[en] Reconciliation ; Australian nationalism ; Tasmanian identity ; magical realism ; Richard Flanagan ; Italo Svevo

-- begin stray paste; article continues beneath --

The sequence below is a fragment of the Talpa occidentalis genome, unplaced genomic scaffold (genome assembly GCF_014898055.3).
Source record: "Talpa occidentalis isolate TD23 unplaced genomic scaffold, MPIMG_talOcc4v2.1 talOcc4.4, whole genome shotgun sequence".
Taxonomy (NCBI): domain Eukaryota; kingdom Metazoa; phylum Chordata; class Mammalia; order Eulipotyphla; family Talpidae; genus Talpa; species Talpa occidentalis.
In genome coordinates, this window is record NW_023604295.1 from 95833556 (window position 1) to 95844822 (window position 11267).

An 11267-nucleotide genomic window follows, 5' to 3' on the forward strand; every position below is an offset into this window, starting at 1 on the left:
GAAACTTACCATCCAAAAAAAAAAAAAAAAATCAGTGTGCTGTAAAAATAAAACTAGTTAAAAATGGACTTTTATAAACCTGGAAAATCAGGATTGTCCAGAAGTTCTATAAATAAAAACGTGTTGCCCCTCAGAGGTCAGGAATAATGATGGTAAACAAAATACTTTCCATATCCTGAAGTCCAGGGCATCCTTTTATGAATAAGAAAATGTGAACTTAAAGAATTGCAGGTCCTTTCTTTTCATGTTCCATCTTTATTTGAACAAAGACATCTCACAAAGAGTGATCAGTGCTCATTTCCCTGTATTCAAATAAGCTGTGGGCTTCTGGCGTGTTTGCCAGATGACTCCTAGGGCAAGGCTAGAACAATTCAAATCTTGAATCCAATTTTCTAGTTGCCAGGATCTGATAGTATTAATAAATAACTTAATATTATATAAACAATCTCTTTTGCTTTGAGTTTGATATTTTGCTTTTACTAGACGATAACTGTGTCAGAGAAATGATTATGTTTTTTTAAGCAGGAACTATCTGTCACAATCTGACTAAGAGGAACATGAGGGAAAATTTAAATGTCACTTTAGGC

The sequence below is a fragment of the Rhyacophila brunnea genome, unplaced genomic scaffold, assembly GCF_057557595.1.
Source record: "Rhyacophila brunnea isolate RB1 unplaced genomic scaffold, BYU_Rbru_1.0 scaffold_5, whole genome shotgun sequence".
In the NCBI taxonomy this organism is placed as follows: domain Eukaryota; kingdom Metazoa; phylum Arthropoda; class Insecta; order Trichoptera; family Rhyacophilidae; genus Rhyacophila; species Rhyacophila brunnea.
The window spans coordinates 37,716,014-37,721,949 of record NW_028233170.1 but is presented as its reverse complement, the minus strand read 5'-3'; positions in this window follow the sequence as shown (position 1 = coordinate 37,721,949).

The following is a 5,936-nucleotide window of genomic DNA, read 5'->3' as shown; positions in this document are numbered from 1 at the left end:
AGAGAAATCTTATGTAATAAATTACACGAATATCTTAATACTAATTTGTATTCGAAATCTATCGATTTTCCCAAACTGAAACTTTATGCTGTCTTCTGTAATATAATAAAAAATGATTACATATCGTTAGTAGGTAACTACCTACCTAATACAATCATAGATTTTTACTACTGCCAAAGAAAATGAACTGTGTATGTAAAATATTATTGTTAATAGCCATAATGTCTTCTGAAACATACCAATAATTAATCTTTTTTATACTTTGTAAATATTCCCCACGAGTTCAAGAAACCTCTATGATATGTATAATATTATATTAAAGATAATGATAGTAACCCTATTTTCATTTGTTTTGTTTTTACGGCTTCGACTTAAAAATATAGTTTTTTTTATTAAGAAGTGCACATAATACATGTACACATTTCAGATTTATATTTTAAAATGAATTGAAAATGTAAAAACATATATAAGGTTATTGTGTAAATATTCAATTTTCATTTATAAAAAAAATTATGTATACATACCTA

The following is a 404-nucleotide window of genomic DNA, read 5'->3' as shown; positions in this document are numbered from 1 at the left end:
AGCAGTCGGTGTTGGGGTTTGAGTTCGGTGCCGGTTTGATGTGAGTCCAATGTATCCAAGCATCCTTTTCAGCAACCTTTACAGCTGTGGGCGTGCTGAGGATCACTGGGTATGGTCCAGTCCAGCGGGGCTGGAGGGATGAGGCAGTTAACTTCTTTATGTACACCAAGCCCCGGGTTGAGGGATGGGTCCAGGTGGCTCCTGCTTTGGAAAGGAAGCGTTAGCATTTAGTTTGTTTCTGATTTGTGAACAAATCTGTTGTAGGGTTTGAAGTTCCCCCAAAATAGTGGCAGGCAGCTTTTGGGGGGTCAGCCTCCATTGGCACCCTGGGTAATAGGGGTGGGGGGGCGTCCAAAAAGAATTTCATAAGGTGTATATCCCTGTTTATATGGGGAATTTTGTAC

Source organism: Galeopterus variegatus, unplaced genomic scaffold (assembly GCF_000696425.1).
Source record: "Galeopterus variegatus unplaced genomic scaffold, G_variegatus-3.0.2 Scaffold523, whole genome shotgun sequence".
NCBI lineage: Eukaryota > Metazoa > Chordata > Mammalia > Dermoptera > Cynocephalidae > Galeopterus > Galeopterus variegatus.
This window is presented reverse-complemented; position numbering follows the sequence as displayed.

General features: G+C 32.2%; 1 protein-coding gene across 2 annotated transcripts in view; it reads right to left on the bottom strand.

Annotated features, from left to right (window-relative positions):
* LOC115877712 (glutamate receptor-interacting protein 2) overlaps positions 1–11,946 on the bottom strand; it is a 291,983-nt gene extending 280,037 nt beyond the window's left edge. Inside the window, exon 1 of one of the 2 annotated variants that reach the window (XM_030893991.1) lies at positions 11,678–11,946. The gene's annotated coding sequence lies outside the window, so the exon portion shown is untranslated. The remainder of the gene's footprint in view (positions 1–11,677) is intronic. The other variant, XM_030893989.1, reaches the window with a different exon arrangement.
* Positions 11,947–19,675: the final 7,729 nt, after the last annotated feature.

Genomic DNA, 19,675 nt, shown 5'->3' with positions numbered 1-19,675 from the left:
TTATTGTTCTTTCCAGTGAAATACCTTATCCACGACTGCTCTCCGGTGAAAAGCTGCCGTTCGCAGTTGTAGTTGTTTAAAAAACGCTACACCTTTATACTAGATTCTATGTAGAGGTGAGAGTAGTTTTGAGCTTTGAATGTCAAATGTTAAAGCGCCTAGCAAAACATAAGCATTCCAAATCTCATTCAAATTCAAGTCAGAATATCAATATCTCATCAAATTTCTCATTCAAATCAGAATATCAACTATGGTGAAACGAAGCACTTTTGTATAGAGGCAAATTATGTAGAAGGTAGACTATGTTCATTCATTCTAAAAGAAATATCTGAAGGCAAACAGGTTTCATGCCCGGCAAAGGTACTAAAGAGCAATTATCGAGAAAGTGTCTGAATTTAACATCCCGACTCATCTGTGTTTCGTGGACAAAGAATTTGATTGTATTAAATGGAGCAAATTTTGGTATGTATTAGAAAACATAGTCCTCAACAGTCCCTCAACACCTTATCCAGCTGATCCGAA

[en] This article offers an attempt to redeem Death of a River Guide, the first novel by Richard Flanagan, from readings which see it mainly as an instance of appropriation of Aboriginal culture and spirituality on the part of a white settler writer living in Australia. Indeed, next to its gesturing towards a sense of indigenous belonging in Tasmania, the book displays its affiliation with a more European cultural inheritance, notably through the reference to the work of Italo Svevo and through the inclusion of a rival sense of spirituality, Christian in inspiration. In all, the book's magic realism then incorporates distinct constituents, in a way which points to the critical necessity of subjecting fiction's magic moments to the kind of analysis that will reveal their specific cultural genealogy. Such critical practice would preserve magic realism, as a world-wide literary category, from being used in any levelling, dehistoricized, apolitical manner; and moreover, in the case of Flanagan, it points to an important discursive dialogism which provides an adequate response to the sense of divided epistemology that has characterized Australian literary culture since the Reconciliation.